“Why does procrastination haunt me? I want to stop delaying but I keep putting things off.” Just the other day I figuratively shook myself by my lapels and asked, “Kathy, why do you let the dishes stack up? It looks so messy!” Why do I procrastinate?
I had to be honest with myself that I think of myself as dependable but I’m selectively dependable. I let things go I should get done and as a result there is increased clutter, dirt, and messes. I don’t like the results but I don’t seem motivated to do what I should.
As I faced my problem, I began making some commitments led by the Holy Spirit. Here are three ideas He used for me; I hope they are helpful for you if procrastination haunts you.
1. Institute the 30 second rule
Even though so much can get done in 30 seconds or one minute, I still put things off. For instance, I pull up my email account on my phone and receive a message that I could easily answer in 30 seconds or a minute. But because I don’t prefer poking that tiny alphabet pad or it’s too noisy to use the microphone, I tell myself I’ll wait to answer when I get to my desk. But then when I get to my desktop computer, so many emails have added up I have a big job—and I delay responding! If I’d been willing to do “little” things rather than waiting, it wouldn’t be overwhelming.
That’s why I’ve been telling myself if something can be done within 30 seconds or a minute, even two minutes, do it right then. As a result, a fast answer to an email or text will save me time later and not feel overwhelming.
Sometimes we don’t recognize the value of little things but God does. He says in Zechariah 4:10: “Do not despise these small beginnings, for the LORD rejoices to see the work begin” (NLT).
2. Recognize your motive for wanting to put things off
I often wondered why I neglected doing the dishes. After all, instead of putting a dish into the sink or onto the counter, I could have used the same energy and time to stick it into the dishwasher—and it would be done!
Then one day after loading the dishwasher with multiple dishes, I paid attention to my emotions. I recognized the sense of satisfaction in that moment.
In a sense my anticipation of that accomplishment had been rewarding—and motivating my procrastination. I knew I would feel like I had succeeded at something and so I didn’t complete the small tasks.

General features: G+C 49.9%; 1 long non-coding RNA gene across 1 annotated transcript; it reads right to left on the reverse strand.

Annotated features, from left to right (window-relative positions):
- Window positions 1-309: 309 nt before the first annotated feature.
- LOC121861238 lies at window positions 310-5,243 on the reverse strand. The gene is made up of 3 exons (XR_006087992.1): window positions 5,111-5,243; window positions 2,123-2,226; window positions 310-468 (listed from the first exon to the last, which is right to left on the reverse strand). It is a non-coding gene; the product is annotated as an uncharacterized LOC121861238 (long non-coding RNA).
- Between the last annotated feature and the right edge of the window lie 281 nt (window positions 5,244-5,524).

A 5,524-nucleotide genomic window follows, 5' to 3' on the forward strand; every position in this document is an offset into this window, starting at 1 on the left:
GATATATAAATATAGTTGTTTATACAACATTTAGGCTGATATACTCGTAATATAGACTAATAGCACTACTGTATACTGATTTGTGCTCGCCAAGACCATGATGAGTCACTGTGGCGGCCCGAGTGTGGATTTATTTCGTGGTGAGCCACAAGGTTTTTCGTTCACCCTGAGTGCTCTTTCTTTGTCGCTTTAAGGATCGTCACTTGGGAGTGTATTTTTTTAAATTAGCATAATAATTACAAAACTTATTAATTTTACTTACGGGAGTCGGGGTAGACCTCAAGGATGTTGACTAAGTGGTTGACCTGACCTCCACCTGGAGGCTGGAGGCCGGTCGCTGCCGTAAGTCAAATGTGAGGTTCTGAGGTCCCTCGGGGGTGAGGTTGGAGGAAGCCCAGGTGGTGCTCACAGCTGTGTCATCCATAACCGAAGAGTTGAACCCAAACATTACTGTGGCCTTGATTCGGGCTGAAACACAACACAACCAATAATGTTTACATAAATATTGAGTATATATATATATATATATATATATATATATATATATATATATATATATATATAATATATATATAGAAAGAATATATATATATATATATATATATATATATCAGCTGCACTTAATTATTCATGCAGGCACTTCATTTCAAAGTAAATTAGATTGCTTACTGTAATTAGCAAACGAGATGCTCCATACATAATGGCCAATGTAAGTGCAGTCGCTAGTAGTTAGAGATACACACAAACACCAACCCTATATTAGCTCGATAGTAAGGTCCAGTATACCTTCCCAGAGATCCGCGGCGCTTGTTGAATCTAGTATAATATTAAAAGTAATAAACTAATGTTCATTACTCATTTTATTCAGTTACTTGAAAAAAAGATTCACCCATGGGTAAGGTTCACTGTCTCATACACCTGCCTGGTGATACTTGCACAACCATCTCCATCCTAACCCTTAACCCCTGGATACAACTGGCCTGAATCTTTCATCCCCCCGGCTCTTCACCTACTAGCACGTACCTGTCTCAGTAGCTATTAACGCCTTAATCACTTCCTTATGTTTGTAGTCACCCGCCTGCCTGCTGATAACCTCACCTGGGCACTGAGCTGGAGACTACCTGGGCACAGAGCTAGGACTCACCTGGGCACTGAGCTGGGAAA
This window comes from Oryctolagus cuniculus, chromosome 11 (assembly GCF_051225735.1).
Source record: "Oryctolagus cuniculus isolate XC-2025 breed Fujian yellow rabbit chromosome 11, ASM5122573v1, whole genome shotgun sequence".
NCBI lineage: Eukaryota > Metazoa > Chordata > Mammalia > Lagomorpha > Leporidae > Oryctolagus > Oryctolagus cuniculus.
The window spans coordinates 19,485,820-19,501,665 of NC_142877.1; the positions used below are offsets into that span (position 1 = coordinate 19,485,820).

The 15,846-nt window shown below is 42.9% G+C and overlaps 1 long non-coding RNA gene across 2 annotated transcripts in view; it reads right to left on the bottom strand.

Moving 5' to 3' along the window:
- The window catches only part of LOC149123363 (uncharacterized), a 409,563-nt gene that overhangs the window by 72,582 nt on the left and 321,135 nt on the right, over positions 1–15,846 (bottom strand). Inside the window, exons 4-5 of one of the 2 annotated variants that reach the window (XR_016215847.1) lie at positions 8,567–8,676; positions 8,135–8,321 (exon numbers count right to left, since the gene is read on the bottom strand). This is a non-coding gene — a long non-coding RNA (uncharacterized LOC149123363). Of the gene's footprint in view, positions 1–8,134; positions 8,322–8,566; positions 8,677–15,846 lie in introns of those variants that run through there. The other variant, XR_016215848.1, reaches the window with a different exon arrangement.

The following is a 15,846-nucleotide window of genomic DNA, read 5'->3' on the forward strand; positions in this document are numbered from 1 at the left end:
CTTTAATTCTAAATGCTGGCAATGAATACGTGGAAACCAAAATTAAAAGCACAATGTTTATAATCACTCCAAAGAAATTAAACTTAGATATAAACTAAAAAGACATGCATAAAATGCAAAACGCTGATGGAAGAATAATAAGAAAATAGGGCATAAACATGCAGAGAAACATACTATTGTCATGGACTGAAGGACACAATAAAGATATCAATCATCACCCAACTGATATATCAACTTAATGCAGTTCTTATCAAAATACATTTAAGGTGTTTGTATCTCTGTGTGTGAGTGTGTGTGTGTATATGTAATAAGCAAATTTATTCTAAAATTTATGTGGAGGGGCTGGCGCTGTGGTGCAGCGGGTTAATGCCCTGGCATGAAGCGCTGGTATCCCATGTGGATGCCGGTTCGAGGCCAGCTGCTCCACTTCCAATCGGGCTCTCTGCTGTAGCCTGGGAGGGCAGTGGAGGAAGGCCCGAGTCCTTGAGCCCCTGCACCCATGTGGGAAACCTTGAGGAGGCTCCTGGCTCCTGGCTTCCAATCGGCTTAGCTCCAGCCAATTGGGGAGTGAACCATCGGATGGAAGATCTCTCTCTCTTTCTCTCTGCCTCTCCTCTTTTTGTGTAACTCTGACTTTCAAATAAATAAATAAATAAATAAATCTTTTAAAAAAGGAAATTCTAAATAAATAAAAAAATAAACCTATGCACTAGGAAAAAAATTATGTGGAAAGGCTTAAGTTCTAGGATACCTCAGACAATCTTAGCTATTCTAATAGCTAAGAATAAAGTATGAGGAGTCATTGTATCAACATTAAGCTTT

To combat procrastination, especially involving clutter, pay attention to your emotions. What emotion does delaying provide? Whether it’s transforming a dirty kitchen or clearing off your desk, look to God for your satisfaction and joy. Anything that replaces Him is an idol. His approval is what we should seek because He wants to tell us, “Well done, good and faithful servant” (Matthew 25:21).
3. I’m afraid of the response I’ll receive for taking action
Whereas we just talked about the satisfaction of success. We can procrastinate because we fear the potential “pain” that’ll result from taking action. TWEET THAT!
Maybe you’ve been putting off responding to that email because you’re convinced whoever receives it will become angry. Or you don’t know exactly what to say to your friend and so you delay—waiting for just the right words to show up in your mind.
But in making those choices of delay we aren’t trusting God. We’re trying to control the situation or another person so that we can protect ourselves from emotional or mental pain. We’re leaning on our own ideas and that’s contrary to Proverbs 3:5-6: “Trust in the Lord with all your heart, and do not lean on your own understanding. In all your ways acknowledge him, and he will make straight your paths” (ESV).
If we recognize our procrastination as not trusting God, then we can recognize we’re saying He can’t be in charge of the results. Since He’s sovereign and therefore in charge of everything, He could literally bring a good result from our poor words. And when our words seem right, He can bring an unexpected good result from a negative response. We can’t control what happens but we can seek Him for wisdom; then take action and trust Him for the resulting “straightened path.”
Which of those three insights could help you to resist procrastination? I know they have been instrumental in seeing God’s work in empowering me to take action and increase my trust in Him.
In fact, just recently, I responded to God’s prompting—finally—about suggesting a book idea to my publisher. I really didn’t think she would like it and I feared the seeming “rejection.” But she quickly wrote back and said, “I like this and I’d like to explore the possibility more.” I don’t know what will happen but for now I know I didn’t procrastinate (much!) and God may have a surprising result.
Please share below in the comment section what you’ve found helpful for resisting procrastination. Or maybe you’d like us to be praying for you. Or maybe you see something good which comes from procrastination. I look forward to learning from you.